One of the most widely discussed topic on the men’s tour in recent times has been the advent of the next generation of tennis players on the ATP circuit (referred to as “Next Gen”) and some very worthy contenders to take over from the decade long (and longer) dominance of the Big 3 (Roger Federer, Rafael Nadal and Novak Djokovic).
Of the last 60 Grand Slams, 51 have been won by either of Federer, Nadal or Djokovic. This is domination of a kind not seen in the sport ever before, or for that matter rarely seen in any sport.
Over the years, there have been many who have been branded as competitors and successors to this era, beginning from the likes of Thomas Berdych, Jo-Wilfried Tsonga, David Ferrer, Juan Martin DelPotro, Stanislas Wawrinka, Milos Raonic, Kei Nishikori, Marin Cilic and others. The one name that has been closest to the ‘Big 3 League’ and created the ‘Big 4’ has been Andy Murray. However, despite always being in the reckoning, with three Grand Slam titles compared to 15 (Djokovic), 18 (Nadal), and 20 (Federer), Murray has always been a slightly distant fourth best.
As we get to the end of this decade, and the Big 3 get well into their 30’s , with Federer into his late 30s, the rise of the ‘Next Gen’ (almost half a generation after the likes of Cilic, Nishikori, Del Potro) is upon us.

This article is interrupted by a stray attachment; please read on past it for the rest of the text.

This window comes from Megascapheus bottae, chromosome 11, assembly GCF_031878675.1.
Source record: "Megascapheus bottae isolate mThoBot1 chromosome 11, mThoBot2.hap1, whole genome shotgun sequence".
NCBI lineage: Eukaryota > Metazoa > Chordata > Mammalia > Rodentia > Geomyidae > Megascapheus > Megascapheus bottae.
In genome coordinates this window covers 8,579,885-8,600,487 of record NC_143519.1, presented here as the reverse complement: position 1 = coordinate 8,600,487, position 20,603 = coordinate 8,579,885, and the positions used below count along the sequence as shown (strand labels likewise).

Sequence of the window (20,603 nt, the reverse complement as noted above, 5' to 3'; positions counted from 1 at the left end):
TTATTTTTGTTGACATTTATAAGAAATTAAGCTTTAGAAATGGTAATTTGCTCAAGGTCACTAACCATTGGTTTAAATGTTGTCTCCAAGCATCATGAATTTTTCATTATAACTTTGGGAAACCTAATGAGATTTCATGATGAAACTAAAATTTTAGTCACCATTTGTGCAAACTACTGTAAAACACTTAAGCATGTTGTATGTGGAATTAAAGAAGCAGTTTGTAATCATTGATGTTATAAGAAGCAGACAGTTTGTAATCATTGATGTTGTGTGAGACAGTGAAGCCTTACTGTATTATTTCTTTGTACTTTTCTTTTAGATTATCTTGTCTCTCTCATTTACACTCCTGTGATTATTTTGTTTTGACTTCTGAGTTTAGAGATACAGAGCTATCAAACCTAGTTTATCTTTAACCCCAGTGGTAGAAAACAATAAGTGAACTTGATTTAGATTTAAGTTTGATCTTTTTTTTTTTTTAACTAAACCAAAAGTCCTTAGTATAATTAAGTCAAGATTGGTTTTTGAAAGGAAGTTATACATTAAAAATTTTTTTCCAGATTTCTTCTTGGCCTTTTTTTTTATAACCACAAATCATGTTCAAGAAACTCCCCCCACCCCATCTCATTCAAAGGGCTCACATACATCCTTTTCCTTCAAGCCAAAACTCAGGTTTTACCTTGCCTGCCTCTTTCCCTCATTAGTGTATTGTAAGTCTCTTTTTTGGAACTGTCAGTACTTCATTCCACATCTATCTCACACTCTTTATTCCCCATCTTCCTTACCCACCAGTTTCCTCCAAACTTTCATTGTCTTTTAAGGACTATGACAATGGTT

These are a brand of players in their (very) early 20s, considerably more mature for their age than many of the tennis greats were at that age, and bring a brand of fearless tennis to the court. The likes of Dominic Thiem, Alexander Zverev, Stefanos Tsitsipas, Daniil Medvedev, Karen Khachanov, Borna Coric, Denis Shapovalov , Felix Auger- Aliassime are definitely among us and have proven themselves to be a force to reckon with, as they have moved up the ATP rankings fairly rapidly.
With Masters 1000s under their belt (Thiem, Zverev, Khachanov), ATP Tour Finals champions (Zverev) and victories against the Big Three (Thiem, Zverev, Khachanov, Tsitsipas, Coric), this generation definitely has the talent and ability that proves that they are not to be taken lightly. However, there still remain questions around their ability to be a force in Grand Slams in particular.
Since Wawrinka defeated an off-color Djokovic to win the 2016 US Open, the last ten Grand slams have been won by one of the ‘Big Three’. The only member of the ‘Next Gen’ that has somewhat consistently been a force in Grand Slams is Dominic Thiem at the French Open, with four consecutive semifinal appearances, and being a finalist in both 2018 and 2019, as well as defeating Novak Djokovic twice in three years at Roland Gaross.
As we get to the halfway point of 2019, with two Grand Slams over and two remaining, one continues to be hopeful for a stronger run by ‘Next Gen’ at the majors. However, with two days of Wimbledon tennis and just the first round complete, most of the Next Gen is out of the tournament. With Medvedev, Auger-Aliassime and Khachanov the only members that made it past round one, the signs are not overly encouraging for the Next Gen looking to take over the mantle from the Big Three in the foreseeable future.
As we look at the draw from the second round onwards, it looks difficult to envision anyone apart from Djokovic (strong favorite), Federer (relatively strong second favorite) or Nadal (not to be discounted once in week two), winning the third Grand slam of the tournament. With just one grand slam to come in 2019 after this, we could well be at the turn of another decade and ask the same question, “Who next after the Big Three?